Graduation Year


Document Type




Degree Name

Doctor of Philosophy (Ph.D.)

Degree Granting Department

Medical Sciences

Major Professor

Paula C. Bickford, Ph.D.

Committee Member

Andreas G. Seyfang, Ph.D.

Committee Member

Dominic P. D’Agostino, Ph.D.

Committee Member

Daniel K. Yip, Ph.D.


Fatty acid translocase, inflammation, macrophages, oxidized low density lipoprotein, soluble receptor of advanced end glycation


Traumatic brain injury (TBI) has become an increasingly unmet clinical need due to intense military conflicts worldwide. Directly impacted brain cells suffer massive death, with neighboring cells succumbing to progressive neurodegeneration accompanied by inflammatory and other secondary cell death events. Subsequent neurodegenerative events may extend to normal areas beyond the core of injury, thereby exacerbating the central nervous system’s inflammatory response to TBI. Recently CD-36 (cluster of differentiation 36/fatty acid translocase (FAT), a class B scavenger receptor of modified low-density lipoproteins (mLDLs) in macrophages, has been implicated in lipid metabolism, atherosclerosis, oxidative stress, and tissue injury in cerebral ischemia, and in certain neurodegenerative diseases.

Accordingly, we proposed that CD-36 has a pivotal role in the neuroinflammatory cascade that further contributes to the pathology of TBI. First, we explored the neuroinflammatory role of CD-36 after acute and chronic stages of TBI. Second, we employed a neuroinflammatory model to test the therapeutic effect of the soluble receptor of advanced end-glycation product (sRAGE); previously shown to abrogate increased CD-36 expression in stroke. Third, we further examined ameliorating TBI related inflammation as a therapeutic pathway by combination of stem cell therapy and sRAGE. At acute stages of TBI, we observed brain co-localization of CD-36, monocyte chemoattractant protein 1 (MCP-1) and ionized calcium-binding adapter molecule 1 (Iba-1) on impacted cortical areas, significant increases of CD-36 and MCP-1 positive cells in the ipsilateral vs. contralateral hemispheres of TBI animals in acute, but no significant increases of Iba-1 expressing cells over time. In early acute stages of TBI immunoblotting showed overexpression of CD-36 in brain cortex when comparing ipsilateral and contralateral hemispheres vs. sham. Spleen CD-36 protein expression at acute post-TBI stages showed no significant difference between TBI and sham groups. In addition, immunohistochemistry revealed minimal CD-36 detection on the cortical area of impact on our chronic group. Spleen immunohistochemistry also showed co-localization of CD-36 and MCP-1 in the red pulp of spleen in acute stages of TBI animals when compared to sham. Ongoing ischemic and hyperlipidemic rodent models suggest that infiltrating monocytes/macrophages from the periphery are the major source of CD-36 in the post-ischemic brain. Likewise, CD-36 expressing monocytes in the spleen after TBI may suggest its role in peripheral immune response, which may exacerbates the inflammatory response after TBI. Therefore, CD-36 may play a key role as a pathological link between inflammation and TBI.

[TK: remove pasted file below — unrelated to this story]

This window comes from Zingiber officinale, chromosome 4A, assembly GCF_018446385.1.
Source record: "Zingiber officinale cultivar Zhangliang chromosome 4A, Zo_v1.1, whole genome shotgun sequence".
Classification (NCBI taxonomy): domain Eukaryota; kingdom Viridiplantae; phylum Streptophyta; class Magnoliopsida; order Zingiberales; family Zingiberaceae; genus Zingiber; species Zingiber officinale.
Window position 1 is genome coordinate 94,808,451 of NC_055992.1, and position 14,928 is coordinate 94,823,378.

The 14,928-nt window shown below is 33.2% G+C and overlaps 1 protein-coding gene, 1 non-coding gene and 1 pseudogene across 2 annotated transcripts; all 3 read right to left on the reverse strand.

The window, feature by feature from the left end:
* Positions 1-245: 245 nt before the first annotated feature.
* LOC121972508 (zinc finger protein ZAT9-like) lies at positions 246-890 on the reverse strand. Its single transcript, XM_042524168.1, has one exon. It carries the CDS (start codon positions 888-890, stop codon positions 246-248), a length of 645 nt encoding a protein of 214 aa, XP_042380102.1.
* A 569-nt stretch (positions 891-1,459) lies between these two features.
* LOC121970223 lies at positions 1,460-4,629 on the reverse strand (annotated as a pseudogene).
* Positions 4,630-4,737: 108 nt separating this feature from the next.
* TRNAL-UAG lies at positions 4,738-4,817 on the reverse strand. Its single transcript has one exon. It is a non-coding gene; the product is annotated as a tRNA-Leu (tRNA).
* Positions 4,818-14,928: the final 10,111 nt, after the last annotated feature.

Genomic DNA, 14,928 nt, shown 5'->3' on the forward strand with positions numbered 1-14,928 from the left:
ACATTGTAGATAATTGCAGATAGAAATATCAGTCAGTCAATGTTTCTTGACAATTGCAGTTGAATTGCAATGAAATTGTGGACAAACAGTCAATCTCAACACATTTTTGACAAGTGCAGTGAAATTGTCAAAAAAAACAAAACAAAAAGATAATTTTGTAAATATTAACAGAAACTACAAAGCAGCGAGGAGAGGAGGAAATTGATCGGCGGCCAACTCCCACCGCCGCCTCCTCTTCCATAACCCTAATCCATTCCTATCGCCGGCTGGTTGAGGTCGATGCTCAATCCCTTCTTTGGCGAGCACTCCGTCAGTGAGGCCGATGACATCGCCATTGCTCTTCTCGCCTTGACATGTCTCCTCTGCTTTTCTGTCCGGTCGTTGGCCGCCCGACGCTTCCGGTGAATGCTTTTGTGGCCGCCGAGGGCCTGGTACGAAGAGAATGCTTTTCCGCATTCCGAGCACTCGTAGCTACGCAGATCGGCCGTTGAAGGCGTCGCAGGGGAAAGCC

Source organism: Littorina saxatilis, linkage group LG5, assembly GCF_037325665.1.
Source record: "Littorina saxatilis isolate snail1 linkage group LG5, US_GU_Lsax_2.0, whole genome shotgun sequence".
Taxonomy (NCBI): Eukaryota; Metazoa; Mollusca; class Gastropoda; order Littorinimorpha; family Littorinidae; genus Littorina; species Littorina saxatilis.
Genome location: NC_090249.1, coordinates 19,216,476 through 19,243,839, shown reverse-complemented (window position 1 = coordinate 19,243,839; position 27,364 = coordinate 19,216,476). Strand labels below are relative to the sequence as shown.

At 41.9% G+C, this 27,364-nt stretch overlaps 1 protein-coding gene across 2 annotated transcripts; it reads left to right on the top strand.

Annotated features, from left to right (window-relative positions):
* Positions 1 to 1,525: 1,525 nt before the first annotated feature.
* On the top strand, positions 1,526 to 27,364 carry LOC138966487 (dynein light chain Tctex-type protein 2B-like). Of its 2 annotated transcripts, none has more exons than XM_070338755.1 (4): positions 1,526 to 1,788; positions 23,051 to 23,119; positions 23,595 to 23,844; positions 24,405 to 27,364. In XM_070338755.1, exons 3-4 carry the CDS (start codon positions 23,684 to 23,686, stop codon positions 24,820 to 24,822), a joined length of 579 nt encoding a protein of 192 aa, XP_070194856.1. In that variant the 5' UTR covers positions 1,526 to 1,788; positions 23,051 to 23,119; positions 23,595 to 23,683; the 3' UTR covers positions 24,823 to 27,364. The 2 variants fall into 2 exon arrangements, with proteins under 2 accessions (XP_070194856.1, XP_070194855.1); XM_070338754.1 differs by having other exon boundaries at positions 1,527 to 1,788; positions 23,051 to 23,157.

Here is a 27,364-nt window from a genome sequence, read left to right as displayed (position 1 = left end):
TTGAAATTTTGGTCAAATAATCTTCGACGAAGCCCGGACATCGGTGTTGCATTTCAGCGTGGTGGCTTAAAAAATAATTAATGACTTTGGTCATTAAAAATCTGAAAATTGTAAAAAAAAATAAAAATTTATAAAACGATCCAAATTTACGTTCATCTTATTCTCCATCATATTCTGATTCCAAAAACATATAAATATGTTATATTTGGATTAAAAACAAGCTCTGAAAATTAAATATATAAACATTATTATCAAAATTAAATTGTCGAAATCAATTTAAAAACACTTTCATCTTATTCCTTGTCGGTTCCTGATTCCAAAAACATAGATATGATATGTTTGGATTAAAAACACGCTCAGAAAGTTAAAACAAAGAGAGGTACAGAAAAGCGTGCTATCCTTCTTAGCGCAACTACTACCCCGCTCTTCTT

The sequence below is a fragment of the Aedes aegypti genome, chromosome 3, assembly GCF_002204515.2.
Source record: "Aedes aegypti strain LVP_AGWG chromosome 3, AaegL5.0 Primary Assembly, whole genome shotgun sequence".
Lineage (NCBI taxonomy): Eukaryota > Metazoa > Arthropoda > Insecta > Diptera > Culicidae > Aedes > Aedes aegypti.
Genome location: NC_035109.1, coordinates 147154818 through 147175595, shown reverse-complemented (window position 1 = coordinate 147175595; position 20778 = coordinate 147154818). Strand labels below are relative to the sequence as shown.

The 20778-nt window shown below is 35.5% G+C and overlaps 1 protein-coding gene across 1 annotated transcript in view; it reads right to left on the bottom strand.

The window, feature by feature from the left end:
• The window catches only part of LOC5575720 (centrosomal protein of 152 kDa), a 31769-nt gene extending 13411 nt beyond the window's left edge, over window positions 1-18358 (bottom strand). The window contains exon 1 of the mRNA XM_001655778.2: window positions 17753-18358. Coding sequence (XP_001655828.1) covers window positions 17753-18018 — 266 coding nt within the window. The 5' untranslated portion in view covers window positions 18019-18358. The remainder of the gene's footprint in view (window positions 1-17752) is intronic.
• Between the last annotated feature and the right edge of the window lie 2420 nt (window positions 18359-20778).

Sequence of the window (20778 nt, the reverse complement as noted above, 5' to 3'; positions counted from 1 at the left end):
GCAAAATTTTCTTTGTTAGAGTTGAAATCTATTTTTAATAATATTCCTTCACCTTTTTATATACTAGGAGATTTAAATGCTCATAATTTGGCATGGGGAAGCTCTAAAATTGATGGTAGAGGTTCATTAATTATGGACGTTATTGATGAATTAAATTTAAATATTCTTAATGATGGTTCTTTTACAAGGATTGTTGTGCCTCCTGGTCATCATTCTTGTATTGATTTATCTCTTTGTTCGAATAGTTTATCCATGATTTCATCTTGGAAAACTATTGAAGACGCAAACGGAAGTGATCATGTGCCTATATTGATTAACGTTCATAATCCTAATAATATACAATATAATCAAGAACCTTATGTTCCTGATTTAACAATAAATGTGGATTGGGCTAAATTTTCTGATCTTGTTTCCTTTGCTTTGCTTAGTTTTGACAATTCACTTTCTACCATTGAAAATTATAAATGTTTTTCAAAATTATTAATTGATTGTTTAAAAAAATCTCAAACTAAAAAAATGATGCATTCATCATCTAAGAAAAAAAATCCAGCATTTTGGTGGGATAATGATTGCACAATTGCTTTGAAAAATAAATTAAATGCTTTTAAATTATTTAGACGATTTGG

Our results suggest an intimate involvement of CD-36 mediated inflammation in TBI, providing novel insights into the understanding of disease neuroinflammation and as a potent therapeutic target for TBI treatment. The critical timing (i.e., 24-48 hours) of CD-36 expression (from downregulation to upregulation) may signal the transition of functional effects of this immune response from pro-survival to cell death. This observed dynamic CD-36 expression also suggests the therapeutic window for TBI. The detection of CD-36 expression in brain areas proximal, as well as distal, to the site of impacted injury suggests its role in both acute and progressive evolution of TBI. CD-36 neuroinflammatory role has clinical relevance for treating patients who have suffered any TBI condition at acute and chronic stages.

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